“I don’t know what to do,” Rupert said.  “I’m going to die.”

“No, you’re not,” I said.  “We are not going to give Lord Galley the satisfaction of sending you to your death.  You’ve already hired someone who knows how to turn a handful of civilians into fighting men.  Give me the supplies and let me do my job and I’ll produce something you can be proud of.  Who knows?  If we look tough, we might even deter the warlords from attacking.”

Rupert looked unconvinced.  “Does that work?”

“Bullies never look for a fair fight,” I told him.  “They might lose.  No, they pick on people too weak to defend themselves.  If that person looks tough, ready to fight, ready to hurt the bully even if they’ll go down themselves, the bully will look for other targets.  Look tough and ready to fight and you won’t have to fight.”

It might not have been convincing, if Rupert hadn’t been desperate.  His enemies had done their work well.  He needed to win … he needed to listen to me.  I doubted there was anyone else who could help him … who would.  The city’s defenders couldn’t take care of themselves and the mercenaries simply couldn’t be trusted.  I owed him.  It wasn’t much, but it was all he had.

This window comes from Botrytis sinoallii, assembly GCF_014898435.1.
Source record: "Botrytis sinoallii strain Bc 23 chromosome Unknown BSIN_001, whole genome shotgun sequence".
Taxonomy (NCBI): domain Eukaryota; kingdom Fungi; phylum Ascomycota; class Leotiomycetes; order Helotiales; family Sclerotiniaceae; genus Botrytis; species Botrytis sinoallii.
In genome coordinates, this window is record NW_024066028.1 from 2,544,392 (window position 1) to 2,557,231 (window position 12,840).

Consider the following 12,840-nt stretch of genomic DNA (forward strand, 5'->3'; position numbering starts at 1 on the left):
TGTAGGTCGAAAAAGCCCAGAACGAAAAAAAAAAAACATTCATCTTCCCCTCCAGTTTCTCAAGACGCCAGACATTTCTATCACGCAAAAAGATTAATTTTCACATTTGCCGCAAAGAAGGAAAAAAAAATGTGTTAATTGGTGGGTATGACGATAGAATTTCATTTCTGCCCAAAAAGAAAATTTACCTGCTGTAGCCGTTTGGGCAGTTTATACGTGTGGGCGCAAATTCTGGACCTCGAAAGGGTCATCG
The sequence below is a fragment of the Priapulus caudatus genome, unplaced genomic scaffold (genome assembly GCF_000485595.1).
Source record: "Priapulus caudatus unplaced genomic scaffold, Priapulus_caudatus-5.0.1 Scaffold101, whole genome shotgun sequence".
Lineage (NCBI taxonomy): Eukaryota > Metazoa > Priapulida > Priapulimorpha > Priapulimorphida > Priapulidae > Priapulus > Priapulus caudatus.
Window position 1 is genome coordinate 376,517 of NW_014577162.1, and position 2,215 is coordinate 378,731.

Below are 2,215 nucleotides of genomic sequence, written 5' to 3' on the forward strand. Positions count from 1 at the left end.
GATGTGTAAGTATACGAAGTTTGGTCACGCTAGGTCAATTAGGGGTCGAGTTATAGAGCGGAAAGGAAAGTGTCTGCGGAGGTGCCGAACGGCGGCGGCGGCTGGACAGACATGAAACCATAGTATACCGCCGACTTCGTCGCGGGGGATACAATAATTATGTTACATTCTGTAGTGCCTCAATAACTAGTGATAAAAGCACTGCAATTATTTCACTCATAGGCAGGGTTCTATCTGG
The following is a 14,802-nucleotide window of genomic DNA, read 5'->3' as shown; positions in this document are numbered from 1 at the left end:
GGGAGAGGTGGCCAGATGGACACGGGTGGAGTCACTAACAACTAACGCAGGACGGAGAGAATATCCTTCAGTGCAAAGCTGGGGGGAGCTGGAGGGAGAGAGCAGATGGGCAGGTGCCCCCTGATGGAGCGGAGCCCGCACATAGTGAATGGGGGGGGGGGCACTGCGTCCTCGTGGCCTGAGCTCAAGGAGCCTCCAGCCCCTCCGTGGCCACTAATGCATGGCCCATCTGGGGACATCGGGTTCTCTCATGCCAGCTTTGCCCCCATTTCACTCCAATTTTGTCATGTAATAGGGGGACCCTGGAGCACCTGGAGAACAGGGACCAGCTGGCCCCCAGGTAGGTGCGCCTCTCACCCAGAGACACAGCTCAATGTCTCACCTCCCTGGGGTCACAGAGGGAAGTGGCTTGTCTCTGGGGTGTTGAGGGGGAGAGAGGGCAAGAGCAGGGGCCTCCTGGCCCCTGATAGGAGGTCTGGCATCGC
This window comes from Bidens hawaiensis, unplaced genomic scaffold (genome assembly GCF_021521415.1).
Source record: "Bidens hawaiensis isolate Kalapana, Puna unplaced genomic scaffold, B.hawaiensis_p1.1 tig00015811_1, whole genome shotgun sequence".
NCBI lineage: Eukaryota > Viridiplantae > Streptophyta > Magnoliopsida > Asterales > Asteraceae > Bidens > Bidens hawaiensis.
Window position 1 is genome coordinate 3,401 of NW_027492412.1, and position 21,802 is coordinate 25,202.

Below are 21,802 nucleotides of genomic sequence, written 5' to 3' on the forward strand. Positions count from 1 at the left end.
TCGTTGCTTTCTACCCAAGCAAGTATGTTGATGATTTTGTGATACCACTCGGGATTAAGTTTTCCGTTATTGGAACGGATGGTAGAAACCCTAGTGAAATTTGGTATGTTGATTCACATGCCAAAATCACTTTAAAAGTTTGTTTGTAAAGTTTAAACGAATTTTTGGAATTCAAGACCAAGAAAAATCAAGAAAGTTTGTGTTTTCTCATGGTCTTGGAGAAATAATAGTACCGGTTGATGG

“Very well,” Rupert said.  “What do you need?”

“For starters, some idea of what you’re prepared to spend, and what we can obtain on short notice,” I said.  “And then I need a detailed breakdown of your order of battle and what weapons and supplies are available to the garrison.”

“You can work with my secretary,” Rupert said.  He looked somewhat confused by my choice of words.  “He’ll help you with whatever you need.”

At least he has the sense to get out the way, I thought.  I’d have to educate him in war, but that could be done later.  Once I proved I knew what I was talking about, he’d listen to my quiet lectures.  That’s better than most green LTs manage.

Rupert stood.  “There’s one other thing I have to tell you,” he said.  “You know you had a protective charm?”

“Yeah,” I said, carefully.  I hadn’t known, not until Thunder had tried to magic me.  “What about it?”